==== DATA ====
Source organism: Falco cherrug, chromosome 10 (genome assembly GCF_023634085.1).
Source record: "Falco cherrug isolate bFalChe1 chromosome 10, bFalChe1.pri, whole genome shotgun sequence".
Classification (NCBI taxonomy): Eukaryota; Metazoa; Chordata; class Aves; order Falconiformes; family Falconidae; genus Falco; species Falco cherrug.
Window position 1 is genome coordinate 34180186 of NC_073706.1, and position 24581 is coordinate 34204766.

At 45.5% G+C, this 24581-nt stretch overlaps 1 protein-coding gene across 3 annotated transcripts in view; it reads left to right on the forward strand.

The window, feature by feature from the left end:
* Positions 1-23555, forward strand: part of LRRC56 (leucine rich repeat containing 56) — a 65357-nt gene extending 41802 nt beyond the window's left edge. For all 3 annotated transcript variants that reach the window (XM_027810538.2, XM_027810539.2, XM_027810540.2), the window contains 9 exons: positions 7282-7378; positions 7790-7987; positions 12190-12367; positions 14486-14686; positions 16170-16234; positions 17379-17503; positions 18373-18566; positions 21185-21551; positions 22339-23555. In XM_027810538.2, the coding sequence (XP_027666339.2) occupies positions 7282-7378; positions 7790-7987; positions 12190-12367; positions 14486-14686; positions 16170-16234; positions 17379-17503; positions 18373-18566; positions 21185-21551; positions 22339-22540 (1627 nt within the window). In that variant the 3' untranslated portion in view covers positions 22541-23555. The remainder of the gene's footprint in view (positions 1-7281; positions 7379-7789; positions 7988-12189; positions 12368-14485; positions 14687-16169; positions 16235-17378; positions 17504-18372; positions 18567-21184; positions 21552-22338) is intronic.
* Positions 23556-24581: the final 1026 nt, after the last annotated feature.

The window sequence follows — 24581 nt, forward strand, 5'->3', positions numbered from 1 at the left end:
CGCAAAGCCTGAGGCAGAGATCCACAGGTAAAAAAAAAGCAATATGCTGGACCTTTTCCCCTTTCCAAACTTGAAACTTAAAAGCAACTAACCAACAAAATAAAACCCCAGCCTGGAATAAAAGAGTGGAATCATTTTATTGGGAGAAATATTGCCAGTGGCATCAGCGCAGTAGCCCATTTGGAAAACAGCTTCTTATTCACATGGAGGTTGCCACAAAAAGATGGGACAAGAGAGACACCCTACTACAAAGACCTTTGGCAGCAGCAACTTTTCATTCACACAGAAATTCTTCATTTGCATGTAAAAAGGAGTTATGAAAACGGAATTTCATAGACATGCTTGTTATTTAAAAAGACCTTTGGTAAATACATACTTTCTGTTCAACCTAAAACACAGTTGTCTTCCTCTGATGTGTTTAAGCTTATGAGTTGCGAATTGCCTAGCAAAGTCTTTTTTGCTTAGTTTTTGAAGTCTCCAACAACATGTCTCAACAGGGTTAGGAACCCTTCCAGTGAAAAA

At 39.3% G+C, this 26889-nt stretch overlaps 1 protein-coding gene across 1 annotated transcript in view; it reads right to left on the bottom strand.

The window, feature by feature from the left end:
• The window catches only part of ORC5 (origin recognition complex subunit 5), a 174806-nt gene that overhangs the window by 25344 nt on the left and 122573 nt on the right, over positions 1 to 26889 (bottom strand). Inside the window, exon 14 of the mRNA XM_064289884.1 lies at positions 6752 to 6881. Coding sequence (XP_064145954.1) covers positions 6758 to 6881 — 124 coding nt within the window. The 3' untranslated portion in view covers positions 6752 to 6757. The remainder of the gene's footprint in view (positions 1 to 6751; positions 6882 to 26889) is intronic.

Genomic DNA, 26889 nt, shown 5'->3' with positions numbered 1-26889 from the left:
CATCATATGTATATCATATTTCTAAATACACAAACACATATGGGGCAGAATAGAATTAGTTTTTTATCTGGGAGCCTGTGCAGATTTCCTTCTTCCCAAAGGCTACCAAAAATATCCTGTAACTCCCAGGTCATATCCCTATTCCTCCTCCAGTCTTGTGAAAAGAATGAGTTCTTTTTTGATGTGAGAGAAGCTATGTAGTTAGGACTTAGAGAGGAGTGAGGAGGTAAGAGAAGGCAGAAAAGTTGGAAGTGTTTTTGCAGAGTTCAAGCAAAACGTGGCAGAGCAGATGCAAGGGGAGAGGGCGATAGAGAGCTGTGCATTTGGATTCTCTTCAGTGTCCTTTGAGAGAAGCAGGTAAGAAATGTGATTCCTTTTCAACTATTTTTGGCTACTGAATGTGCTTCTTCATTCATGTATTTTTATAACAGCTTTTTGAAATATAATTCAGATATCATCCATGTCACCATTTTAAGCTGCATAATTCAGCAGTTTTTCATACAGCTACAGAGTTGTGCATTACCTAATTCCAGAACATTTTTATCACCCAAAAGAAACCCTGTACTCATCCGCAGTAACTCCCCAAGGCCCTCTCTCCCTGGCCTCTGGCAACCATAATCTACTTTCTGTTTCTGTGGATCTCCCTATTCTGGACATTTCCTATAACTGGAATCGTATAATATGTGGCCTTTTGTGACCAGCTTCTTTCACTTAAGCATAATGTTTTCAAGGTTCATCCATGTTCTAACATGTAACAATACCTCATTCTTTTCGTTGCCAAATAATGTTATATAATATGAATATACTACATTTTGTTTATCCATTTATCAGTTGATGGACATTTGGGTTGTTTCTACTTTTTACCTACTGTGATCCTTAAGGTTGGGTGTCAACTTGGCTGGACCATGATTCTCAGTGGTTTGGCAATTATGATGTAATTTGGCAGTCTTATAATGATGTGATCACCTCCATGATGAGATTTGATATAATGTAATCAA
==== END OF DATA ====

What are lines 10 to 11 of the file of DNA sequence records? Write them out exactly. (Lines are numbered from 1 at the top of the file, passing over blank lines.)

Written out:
CGCAAAGCCTGAGGCAGAGATCCACAGGTAAAAAAAAAGCAATATGCTGGACCTTTTCCCCTTTCCAAACTTGAAACTTAAAAGCAACTAACCAACAAAATAAAACCCCAGCCTGGAATAAAAGAGTGGAATCATTTTATTGGGAGAAATATTGCCAGTGGCATCAGCGCAGTAGCCCATTTGGAAAACAGCTTCTTATTCACATGGAGGTTGCCACAAAAAGATGGGACAAGAGAGACACCCTACTACAAAGACCTTTGGCAGCAGCAACTTTTCATTCACACAGAAATTCTTCATTTGCATGTAAAAAGGAGTTATGAAAACGGAATTTCATAGACATGCTTGTTATTTAAAAAGACCTTTGGTAAATACATACTTTCTGTTCAACCTAAAACACAGTTGTCTTCCTCTGATGTGTTTAAGCTTATGAGTTGCGAATTGCCTAGCAAAGTCTTTTTTGCTTAGTTTTTGAAGTCTCCAACAACATGTCTCAACAGGGTTAGGAACCCTTCCAGTGAAAAA

At 39.3% G+C, this 26889-nt stretch overlaps 1 protein-coding gene across 1 annotated transcript in view; it reads right to left on the bottom strand.